Four Stage of life

 (Chatur Ashram)

Hinduism is a holistic, balanced religion.  It does not push a person towards materialism or asceticism. 

Hindu philosophy recognises that people have different needs at different times of their lives.   People have to have a feeling of completeness and having achieved a measure of success.  To this end, our scriptures have organised four main phases in a person’s life and four main goals that they should try to attain in each of these phases.

 

The first phase is that of a student’s life. 
Goal is to attain knowledge.
 

Not bookish information that is geared to passing exams only, but real knowledge.  Knowledge that will help “free” your mind and our creativity. 

The current “education system” churns out more literate people than ever before, but many are miserable ! Why ? 
Because they do not have what they studied so hard for – "suitable job" !!! 

When the aim of the system is to produce a desk clerk, how can that knowledge make you “happy” ?  Such a system will only produce office workers and no more.  Knowledge is not limited to getting a job. 

According to our scriptures, knowledge should set you free – Sa Vidya ya Vimuchyate ! 

 

The second phase is devoted to raising a family.
Goal is to satisfy your urge to make a difference !

Having attained knowledge, a person naturally wants to apply it. 
What is the use of something, anything, if you can’t use it ?!? 

The house-holder’s life requires a person to apply what they have learned and start something they can call their own.  Business, farming, job – a young person needs to do this to feel he is earning his keep and is making a difference to the world around him. 

Young people, all over the world, since time began, feel they know more than their parents and they can do it better than them !  They are full of idealistic zeal and have a lot of energy to devote to this task.  Instead of curbing this zeal, Hinduism advocates tapping into it and allowing the young to do what they need to achieve their goals.  The parents are suppose to guide and semi-retire at this stage and let the young take over.  Having achieved some succeed in his chosen work field, the young man can genuinely feel he can start a family of his own.  What is the point of starting a family you cannot support ?  The young couple need to feel that they are pulling their own weight.  It’s a natural urge and should be encouraged.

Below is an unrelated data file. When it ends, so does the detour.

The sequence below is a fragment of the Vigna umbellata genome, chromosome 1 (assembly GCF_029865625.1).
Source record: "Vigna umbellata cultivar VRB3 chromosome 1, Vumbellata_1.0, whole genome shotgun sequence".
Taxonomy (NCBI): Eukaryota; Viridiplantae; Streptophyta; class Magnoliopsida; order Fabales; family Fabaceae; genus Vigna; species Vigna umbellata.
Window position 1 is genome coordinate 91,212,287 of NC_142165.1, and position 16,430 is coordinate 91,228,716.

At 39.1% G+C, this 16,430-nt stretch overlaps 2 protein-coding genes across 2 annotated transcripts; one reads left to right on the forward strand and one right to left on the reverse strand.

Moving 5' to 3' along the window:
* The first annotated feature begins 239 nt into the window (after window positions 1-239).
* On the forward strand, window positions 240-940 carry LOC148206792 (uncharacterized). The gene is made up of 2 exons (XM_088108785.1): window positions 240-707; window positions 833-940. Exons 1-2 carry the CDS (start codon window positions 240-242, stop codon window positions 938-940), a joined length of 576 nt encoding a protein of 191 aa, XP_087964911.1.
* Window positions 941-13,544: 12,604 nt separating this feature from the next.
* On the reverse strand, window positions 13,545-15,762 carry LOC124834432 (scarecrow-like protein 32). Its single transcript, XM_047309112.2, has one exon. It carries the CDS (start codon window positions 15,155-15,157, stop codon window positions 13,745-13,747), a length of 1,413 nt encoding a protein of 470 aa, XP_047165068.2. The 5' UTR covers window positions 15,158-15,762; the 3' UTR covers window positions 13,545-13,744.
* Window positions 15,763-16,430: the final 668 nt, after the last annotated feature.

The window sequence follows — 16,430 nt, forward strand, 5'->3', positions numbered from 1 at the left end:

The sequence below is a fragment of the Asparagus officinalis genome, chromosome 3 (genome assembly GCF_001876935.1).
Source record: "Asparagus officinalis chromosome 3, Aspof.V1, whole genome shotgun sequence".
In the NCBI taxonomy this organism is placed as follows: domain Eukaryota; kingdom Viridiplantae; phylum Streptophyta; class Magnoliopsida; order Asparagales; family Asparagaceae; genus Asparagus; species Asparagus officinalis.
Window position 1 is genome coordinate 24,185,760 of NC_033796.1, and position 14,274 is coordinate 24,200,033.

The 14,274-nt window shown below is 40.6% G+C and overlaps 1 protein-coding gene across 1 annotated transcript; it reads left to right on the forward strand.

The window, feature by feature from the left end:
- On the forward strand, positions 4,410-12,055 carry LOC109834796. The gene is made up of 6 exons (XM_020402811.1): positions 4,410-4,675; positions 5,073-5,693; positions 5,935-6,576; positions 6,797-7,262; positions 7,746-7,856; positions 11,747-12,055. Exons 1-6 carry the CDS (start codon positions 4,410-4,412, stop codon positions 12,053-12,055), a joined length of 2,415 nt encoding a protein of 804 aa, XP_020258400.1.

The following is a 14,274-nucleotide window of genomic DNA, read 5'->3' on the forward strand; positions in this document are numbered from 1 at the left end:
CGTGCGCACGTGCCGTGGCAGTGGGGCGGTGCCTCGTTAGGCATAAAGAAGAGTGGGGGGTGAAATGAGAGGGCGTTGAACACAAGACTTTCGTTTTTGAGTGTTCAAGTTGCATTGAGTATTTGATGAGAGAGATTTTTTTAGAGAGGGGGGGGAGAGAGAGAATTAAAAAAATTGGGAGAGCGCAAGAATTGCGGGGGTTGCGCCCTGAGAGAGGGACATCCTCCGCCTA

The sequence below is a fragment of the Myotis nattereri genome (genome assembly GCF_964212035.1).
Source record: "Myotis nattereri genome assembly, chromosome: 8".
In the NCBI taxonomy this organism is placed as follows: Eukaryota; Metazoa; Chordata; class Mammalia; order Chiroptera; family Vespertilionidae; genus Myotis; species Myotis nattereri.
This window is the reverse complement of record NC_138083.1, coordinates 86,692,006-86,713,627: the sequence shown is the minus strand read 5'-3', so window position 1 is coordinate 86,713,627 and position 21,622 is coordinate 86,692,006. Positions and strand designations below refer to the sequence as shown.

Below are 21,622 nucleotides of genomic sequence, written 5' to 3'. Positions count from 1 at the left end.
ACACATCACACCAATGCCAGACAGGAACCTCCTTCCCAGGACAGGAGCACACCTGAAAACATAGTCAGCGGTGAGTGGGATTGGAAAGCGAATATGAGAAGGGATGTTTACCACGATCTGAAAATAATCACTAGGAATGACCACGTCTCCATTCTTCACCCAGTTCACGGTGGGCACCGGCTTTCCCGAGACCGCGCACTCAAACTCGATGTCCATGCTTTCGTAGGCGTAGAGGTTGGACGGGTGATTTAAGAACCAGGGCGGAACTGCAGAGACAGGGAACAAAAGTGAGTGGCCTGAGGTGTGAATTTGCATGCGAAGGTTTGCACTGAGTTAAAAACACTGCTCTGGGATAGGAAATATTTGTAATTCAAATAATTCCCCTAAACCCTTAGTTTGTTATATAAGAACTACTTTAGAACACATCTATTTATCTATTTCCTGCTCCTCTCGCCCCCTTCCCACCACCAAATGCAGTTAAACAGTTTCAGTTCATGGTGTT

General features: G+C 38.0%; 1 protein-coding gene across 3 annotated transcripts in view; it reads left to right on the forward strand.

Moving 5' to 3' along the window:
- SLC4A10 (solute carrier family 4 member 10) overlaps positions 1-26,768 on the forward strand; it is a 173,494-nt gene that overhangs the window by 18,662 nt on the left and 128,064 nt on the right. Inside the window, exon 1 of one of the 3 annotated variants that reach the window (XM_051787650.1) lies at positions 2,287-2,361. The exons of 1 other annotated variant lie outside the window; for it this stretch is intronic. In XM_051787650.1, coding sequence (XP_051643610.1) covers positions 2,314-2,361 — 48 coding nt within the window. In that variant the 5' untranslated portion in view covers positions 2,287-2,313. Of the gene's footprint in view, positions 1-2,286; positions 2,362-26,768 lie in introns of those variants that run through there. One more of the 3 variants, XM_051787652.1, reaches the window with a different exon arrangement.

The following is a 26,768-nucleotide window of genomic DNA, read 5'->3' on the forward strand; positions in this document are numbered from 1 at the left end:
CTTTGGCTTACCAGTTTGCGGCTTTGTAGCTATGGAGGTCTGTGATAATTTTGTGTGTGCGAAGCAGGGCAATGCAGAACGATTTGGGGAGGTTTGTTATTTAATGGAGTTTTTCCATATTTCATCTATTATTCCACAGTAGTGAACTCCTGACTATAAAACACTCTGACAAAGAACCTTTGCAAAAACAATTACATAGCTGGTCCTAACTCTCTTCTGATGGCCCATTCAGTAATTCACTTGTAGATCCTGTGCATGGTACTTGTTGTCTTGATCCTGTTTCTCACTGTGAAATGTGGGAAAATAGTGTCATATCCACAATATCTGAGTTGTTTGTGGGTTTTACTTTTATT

The family unit is key to any society.  Without a “family”, the society cannot continue.  If everyone decided to become selfish and have no family / children, the society would soon die off from want of new members.  Equally, if everyone decided to renounced life and become monks, the society would have no one to support it financially and materially and the monks would soon have to forage in the forest !  Once again, there would be no one to add to the sum total of the society and it would soon die off.

The householder is the key supporter of people in the other three phases of life.  The money and materials they generate, help feed, clothe and house the others.  For this reason, this second phase of the life is considered a must for everyone.

Key desire for all life forms is to reproduce.  How else can the species continue ?
This natural desire is recognised and accepted in Hinduism and as a result, marriage is considered to be a sacred sacrement.  Men and women are expected to get married at an appropiate age and have lot of children to propagate the race.